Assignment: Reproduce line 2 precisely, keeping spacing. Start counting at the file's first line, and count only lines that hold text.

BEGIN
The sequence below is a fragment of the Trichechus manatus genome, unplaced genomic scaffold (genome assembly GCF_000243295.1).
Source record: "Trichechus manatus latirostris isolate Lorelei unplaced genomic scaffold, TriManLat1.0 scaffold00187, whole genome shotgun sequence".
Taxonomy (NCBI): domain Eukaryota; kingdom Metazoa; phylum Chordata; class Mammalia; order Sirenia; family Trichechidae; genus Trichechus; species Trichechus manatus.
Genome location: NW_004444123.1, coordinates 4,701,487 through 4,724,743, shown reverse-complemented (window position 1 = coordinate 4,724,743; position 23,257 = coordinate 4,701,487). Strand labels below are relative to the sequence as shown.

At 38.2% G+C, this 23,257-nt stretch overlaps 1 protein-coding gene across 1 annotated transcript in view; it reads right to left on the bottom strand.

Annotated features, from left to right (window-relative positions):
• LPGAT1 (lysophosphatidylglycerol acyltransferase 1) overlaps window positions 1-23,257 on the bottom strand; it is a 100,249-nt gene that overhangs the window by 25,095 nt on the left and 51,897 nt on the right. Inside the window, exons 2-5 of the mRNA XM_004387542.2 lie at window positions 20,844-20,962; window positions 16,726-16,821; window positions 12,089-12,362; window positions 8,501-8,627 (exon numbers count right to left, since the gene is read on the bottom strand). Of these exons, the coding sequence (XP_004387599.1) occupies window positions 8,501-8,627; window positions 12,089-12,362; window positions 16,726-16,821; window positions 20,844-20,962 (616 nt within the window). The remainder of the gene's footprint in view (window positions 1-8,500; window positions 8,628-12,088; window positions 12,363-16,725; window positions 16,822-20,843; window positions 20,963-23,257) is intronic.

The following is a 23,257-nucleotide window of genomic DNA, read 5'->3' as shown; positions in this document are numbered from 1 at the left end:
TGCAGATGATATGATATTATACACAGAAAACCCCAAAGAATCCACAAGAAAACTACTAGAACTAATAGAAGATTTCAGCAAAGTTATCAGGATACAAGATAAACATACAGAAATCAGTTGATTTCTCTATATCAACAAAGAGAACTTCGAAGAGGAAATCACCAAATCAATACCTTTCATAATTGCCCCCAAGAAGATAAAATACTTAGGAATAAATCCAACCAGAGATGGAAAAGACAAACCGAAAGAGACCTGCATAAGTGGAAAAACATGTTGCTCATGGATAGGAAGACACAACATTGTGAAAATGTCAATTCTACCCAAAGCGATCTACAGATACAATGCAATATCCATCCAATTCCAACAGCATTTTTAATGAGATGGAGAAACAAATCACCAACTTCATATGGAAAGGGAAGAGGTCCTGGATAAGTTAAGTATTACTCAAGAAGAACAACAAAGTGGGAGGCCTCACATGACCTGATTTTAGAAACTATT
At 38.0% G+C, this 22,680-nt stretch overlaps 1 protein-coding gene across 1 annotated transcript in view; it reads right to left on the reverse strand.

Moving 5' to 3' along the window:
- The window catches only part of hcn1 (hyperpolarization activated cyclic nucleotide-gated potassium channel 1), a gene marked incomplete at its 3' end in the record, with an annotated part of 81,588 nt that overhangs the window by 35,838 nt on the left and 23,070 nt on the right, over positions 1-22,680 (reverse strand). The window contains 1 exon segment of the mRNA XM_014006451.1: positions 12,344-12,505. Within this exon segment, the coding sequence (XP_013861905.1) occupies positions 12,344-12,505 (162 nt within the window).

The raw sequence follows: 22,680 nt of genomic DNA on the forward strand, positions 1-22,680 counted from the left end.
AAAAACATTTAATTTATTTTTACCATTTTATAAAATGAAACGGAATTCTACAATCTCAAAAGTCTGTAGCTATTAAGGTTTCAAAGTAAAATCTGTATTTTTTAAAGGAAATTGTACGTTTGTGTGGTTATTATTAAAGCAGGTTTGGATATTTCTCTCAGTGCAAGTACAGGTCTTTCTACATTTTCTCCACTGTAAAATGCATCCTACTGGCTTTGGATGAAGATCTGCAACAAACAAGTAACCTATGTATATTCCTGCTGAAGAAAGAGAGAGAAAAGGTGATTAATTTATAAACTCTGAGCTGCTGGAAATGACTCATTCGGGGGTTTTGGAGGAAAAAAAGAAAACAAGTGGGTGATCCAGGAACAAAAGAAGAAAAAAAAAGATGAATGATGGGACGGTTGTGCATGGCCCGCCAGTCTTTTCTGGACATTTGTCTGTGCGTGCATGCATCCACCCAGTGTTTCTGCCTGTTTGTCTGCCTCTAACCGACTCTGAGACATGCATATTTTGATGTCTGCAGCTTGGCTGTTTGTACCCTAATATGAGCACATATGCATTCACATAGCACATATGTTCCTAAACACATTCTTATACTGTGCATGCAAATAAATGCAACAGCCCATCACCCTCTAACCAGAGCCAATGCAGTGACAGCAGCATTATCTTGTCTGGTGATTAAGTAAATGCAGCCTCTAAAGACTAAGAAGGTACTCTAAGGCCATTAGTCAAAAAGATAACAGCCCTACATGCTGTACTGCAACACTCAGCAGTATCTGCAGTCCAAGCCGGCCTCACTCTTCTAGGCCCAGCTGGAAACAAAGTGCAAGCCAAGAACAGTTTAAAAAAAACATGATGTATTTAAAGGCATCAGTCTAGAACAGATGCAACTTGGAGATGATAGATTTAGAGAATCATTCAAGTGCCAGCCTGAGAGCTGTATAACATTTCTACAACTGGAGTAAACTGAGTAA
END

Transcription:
Source record: "Trichechus manatus latirostris isolate Lorelei unplaced genomic scaffold, TriManLat1.0 scaffold00187, whole genome shotgun sequence".